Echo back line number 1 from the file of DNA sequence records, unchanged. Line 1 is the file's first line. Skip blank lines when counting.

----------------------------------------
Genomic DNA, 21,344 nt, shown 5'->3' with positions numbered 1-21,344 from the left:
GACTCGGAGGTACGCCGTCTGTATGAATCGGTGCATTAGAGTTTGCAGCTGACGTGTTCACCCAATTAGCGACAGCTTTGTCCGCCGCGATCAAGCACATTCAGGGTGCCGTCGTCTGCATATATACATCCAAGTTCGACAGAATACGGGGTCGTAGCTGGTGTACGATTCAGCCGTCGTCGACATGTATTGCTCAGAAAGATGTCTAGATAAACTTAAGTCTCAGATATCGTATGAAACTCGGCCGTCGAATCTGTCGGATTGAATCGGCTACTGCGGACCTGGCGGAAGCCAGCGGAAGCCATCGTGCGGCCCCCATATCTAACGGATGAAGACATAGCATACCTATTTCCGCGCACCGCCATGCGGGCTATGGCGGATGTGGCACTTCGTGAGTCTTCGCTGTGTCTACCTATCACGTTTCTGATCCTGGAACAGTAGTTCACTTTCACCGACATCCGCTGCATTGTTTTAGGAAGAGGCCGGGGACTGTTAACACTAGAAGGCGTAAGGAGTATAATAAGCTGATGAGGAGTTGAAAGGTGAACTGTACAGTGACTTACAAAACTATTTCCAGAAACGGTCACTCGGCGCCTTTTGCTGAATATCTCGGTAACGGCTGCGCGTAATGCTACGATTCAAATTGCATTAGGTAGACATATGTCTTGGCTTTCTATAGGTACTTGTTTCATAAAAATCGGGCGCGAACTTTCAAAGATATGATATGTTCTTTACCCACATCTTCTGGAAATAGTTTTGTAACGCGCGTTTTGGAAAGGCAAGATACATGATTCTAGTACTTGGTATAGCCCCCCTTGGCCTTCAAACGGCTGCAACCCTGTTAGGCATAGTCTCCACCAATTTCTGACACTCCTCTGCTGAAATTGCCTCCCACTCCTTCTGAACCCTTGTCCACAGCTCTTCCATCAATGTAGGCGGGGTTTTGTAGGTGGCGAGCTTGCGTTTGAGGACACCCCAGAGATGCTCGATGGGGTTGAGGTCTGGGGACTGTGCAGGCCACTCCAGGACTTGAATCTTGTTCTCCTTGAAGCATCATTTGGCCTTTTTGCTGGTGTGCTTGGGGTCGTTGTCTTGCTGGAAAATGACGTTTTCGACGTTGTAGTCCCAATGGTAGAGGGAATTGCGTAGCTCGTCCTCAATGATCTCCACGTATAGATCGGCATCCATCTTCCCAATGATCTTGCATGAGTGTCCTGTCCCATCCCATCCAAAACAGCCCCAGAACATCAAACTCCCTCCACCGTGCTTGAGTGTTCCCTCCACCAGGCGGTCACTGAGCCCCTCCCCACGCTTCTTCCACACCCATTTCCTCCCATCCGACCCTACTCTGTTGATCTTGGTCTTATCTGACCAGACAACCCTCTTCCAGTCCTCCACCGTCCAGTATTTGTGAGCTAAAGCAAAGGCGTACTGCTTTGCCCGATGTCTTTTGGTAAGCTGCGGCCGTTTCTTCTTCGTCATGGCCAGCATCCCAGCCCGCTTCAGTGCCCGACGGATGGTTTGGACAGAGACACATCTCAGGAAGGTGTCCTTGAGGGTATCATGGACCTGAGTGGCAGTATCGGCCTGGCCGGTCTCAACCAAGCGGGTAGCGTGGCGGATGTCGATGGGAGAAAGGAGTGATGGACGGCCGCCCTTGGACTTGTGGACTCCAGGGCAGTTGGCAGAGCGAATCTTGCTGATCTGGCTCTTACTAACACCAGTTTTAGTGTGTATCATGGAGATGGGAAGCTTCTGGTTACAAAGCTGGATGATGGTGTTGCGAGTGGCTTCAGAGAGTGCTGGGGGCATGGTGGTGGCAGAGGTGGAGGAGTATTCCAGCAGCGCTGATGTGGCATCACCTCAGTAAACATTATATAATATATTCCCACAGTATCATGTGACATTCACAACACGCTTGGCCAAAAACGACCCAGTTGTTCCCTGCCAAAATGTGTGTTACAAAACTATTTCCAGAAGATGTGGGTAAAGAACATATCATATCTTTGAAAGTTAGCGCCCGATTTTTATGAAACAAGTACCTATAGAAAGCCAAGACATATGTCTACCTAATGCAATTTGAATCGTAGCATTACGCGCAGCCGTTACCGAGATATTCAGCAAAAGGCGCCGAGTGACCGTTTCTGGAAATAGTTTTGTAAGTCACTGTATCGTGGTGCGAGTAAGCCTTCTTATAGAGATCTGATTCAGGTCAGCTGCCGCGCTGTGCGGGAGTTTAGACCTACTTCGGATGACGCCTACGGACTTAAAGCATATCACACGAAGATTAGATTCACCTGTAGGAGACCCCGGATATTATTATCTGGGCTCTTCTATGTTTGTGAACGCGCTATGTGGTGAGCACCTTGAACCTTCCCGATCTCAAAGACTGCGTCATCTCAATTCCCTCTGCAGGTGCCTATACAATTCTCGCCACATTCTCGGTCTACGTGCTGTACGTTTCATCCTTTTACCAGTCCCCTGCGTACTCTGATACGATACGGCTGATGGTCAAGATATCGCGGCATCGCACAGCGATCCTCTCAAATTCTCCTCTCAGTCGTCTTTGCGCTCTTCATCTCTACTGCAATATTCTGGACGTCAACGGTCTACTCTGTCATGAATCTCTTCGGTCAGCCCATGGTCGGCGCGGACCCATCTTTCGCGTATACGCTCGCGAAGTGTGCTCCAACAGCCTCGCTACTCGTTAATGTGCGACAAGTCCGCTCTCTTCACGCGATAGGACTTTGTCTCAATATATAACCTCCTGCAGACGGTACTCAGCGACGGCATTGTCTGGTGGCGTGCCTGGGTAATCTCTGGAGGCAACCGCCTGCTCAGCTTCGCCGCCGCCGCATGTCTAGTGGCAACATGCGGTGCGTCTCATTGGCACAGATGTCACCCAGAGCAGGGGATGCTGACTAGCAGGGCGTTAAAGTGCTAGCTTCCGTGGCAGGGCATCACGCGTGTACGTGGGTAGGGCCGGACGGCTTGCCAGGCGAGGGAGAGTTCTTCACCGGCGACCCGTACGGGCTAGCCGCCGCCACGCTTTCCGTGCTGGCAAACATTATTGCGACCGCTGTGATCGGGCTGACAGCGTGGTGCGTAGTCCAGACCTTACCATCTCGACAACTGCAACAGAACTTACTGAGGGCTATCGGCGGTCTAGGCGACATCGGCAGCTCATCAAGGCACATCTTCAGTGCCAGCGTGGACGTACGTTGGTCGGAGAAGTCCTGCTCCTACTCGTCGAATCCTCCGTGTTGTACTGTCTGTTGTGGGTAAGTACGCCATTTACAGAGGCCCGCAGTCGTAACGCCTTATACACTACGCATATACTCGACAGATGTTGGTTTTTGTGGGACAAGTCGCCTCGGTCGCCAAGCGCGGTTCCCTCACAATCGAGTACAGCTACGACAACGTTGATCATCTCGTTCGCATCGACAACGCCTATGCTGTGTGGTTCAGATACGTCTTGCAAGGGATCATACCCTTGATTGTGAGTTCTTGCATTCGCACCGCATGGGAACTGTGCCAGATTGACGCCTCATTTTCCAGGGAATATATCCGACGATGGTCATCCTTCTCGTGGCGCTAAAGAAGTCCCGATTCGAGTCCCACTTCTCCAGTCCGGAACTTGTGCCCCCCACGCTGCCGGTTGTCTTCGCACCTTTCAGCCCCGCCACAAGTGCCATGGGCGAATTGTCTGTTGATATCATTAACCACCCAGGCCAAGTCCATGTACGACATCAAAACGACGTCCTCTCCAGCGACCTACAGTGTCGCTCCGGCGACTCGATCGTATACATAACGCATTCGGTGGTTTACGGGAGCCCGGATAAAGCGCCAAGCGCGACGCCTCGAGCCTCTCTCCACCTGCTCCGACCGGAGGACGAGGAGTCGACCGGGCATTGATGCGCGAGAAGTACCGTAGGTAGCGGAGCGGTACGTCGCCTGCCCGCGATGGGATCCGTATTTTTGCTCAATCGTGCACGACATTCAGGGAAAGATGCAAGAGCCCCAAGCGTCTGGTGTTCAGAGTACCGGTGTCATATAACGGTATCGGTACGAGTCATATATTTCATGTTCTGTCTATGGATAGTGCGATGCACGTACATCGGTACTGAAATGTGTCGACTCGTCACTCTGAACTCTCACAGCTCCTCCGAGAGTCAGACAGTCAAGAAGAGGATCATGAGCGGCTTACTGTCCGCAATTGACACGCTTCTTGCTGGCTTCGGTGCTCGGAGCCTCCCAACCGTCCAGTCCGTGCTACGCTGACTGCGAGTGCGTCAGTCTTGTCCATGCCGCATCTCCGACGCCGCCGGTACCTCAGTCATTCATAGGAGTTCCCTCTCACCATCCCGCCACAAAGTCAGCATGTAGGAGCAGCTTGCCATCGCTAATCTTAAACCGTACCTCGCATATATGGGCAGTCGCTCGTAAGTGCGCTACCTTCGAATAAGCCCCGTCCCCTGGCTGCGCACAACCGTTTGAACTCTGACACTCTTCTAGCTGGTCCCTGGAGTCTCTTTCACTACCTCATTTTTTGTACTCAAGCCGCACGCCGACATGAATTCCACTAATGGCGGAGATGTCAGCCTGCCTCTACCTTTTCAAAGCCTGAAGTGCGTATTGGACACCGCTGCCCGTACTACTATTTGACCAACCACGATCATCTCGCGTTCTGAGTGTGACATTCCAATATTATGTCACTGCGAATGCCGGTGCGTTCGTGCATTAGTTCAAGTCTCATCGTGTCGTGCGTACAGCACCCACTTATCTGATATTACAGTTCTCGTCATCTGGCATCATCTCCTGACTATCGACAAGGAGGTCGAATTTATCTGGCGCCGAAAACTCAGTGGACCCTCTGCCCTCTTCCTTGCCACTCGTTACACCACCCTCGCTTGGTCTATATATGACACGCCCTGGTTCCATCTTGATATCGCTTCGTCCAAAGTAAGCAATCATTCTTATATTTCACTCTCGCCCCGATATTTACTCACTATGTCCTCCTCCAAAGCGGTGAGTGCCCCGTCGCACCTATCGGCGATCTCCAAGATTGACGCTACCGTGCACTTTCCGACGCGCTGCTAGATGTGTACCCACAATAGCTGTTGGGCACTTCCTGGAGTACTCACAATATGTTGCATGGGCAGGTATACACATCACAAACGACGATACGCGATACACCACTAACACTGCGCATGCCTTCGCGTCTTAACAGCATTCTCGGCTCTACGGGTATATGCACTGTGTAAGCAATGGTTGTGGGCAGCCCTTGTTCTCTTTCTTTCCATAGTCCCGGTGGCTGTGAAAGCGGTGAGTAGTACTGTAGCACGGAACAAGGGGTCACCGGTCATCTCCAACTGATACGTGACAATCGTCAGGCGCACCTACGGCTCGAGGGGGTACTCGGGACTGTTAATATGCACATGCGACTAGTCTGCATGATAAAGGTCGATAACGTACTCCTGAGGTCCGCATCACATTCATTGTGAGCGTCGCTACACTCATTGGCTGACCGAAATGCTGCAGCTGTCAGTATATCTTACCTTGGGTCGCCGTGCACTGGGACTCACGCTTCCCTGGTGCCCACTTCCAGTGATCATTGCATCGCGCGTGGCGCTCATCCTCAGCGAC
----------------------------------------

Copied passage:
Genomic DNA, 21,344 nt, shown 5'->3' with positions numbered 1-21,344 from the left: